Guernsey's approach to Solvency II, having announced that it would not be seeking equivalence in January 2011, makes the island particularly attractive for ILS structures. This approach provides a matter of comfort rather than being of direct relevance because ILS structures are invariably funded sufficiently to meet 100% of their potential exposure so meeting regulatory solvency requirements is not an issue.
Stock Exchange Listings
Access to capital markets is of fundamental importance to ILS structures and many of them involve listed securities and, often, debt instruments. Guernsey is a pre-eminent jurisdiction for listed securities. More Guernsey entities are listed on the London Stock Exchange than any other jurisdiction globally (excluding the UK). At the end of December 2013 there were 115 Guernsey incorporated entities listed on the main market, alternative investment market and specialist fund market of the London Stock Exchange. This is significantly higher than many leading economies, such as the US (37), Australia and Russia (both 30), India (29), South Africa (8) and well ahead of competitor offshore jurisdictions. The reason for the popularity of Guernsey vehicles for accessing capital markets is the flexibility of Guernsey Companies Law.
Guernsey's stock exchange, the Channel Islands Securities Exchange, is internationally recognised. In particular, the CISE is designated as a recognised stock exchange by HM Revenue & Customs and so debt instruments listed on the CISE are eligible for the quoted Eurobond exemption from withholding tax.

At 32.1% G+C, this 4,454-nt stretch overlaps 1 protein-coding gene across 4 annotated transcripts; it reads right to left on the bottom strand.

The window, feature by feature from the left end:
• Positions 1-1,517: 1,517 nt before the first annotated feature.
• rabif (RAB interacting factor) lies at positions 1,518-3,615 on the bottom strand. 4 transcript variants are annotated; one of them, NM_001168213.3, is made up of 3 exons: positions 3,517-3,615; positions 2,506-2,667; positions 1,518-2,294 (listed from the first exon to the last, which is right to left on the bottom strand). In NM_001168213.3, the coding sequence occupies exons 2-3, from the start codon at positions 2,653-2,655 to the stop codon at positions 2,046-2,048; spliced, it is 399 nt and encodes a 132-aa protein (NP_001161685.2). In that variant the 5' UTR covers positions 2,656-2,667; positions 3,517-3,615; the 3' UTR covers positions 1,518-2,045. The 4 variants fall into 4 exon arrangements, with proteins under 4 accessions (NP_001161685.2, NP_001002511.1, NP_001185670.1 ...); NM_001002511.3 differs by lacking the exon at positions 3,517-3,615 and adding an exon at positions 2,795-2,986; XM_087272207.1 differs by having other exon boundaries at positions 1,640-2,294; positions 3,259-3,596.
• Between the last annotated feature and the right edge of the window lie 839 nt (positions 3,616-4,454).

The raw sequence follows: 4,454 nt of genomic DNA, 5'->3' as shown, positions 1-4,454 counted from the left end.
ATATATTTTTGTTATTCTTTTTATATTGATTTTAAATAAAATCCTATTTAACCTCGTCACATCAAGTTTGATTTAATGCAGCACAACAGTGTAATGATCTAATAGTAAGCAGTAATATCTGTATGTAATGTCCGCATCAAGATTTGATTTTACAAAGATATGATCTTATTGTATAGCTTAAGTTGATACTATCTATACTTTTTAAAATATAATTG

Guernsey is an important jurisdiction for investment funds with £264billion funds under management, a growth of 5% over the past five years and a total of 830 funds registered in Guernsey. A number of investment funds which target ILS as an asset class have already been established in Guernsey, many of them advised by Carey Olsen.
Since 2000 rapid growth in the establishment of investment funds has led to the introduction of a streamlined regulatory process in Guernsey. Funds can obtain the necessary regulatory approval in Guernsey in just three working days. Speed has been achieved without sacrificing quality by permitting locally regulated fund administrators to self-certify new investment funds in a similar way to which insurance managers can self-certify protected cells conducting ILS transactions.
The maintenance of robust regulation of Guernsey investment funds has enabled the jurisdiction to address head-on the threat posed by the Alternative Investment Fund Managers Directive ("AIFMD"). In the last few years, Guernsey has signed co-operation agreements with the competent authorities of 27 of the 31 European Economic Area states. Accordingly, Guernsey funds and Guernsey fund managers can continue to market non-EU alternative investment funds in the EEA under existing national private placement regimes. Guernsey is also well placed to achieve recognition as an EEA-equivalent jurisdiction once the AIFMD regime is extended to third countries from July 2015.
The content of this article is intended to provide a general guide to the subject matter. Specialist advice should be sought about your specific circumstances.